Michigan Bans Open Carry of Guns in Capitol Building as Threats of Violence Increase

As the threat of violence around inauguration day looms, the Michigan State Capitol Commission voted to end open carry of guns in the state’s Capitol building while still allowing those with a permit to bring concealed guns on the property. The Monday vote was originally scheduled for late next month but was moved up because of security concerns after the mob attack on the nation’s Capitol building last week.

The move also comes after federal law enforcement officials issued a December 29th, 2020, warning to state and local officials that far-right individuals were planning violence specifically in Michigan and Minnesota’s state capitols. More recently the FBI issued another bulletin, obtained by ABC News, that warns armed protests are planned for all 50 state capitols and the U.S. Capitol starting January 16th. The agency also said there is a group planning “storming” of state, local, and federal courthouses and administrative buildings should Trump be removed from office before Joe Biden’s inauguration.

“The FBI received information about an identified armed group intending to travel to Washington, D.C. on 16 January,” the bulletin read. “They have warned that if Congress attempts to remove POTUS via the 25th Amendment, a huge uprising will occur.”



Calls for the open carry ban at the Michigan Capitol began after armed protesters stormed the Michigan Capitol last spring. Democratic Gov. Gretchen Whitmer, who was targeted in an alleged kidnap and kill domestic terror plot just months ago, is not satisfied with the commission’s limited move only banning openly carried weapons and wants to ban all weapons at the state’s Capitol.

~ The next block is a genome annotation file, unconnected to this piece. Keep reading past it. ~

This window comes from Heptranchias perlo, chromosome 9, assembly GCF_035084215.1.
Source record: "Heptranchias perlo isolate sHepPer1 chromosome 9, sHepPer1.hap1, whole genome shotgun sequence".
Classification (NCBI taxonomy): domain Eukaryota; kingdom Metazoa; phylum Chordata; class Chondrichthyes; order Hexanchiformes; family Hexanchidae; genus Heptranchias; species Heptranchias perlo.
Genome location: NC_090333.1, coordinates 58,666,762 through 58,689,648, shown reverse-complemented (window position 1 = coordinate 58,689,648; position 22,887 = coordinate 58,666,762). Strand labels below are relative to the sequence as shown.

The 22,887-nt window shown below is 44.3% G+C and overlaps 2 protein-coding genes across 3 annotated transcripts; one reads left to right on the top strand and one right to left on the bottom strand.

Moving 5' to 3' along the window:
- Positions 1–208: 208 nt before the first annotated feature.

“On a normal day, hundreds of people walk through the Capitol, including groups of fourth-graders, teachers, and parents on school field trips to learn about state government,” Whitmer said in a statement. “That’s why we must take action to ban all weapons at the Capitol to keep Michiganders safe. I am hopeful that the Capitol Commission will recognize the need for further action, and I stand ready to assist in implementing this policy to keep Michiganders safe.”

State Sen. Dayna Polehanki agrees with the governor that the open carry ban does not go far enough. “Bullets are bullets. There is no reason any gun belongs in the Capitol, it’s absurd, the world thinks it’s absurd,” Polehanki said. “It sickens me that this is even being considered as a viable action.”

Federal officials have recommended an increased police presence at statehouses in response to the threats, and state capitols have heightened security after last week’s attack. The city of D.C. is also planning for at least 10,000 National Guard troops to be present for Biden’s inauguration.

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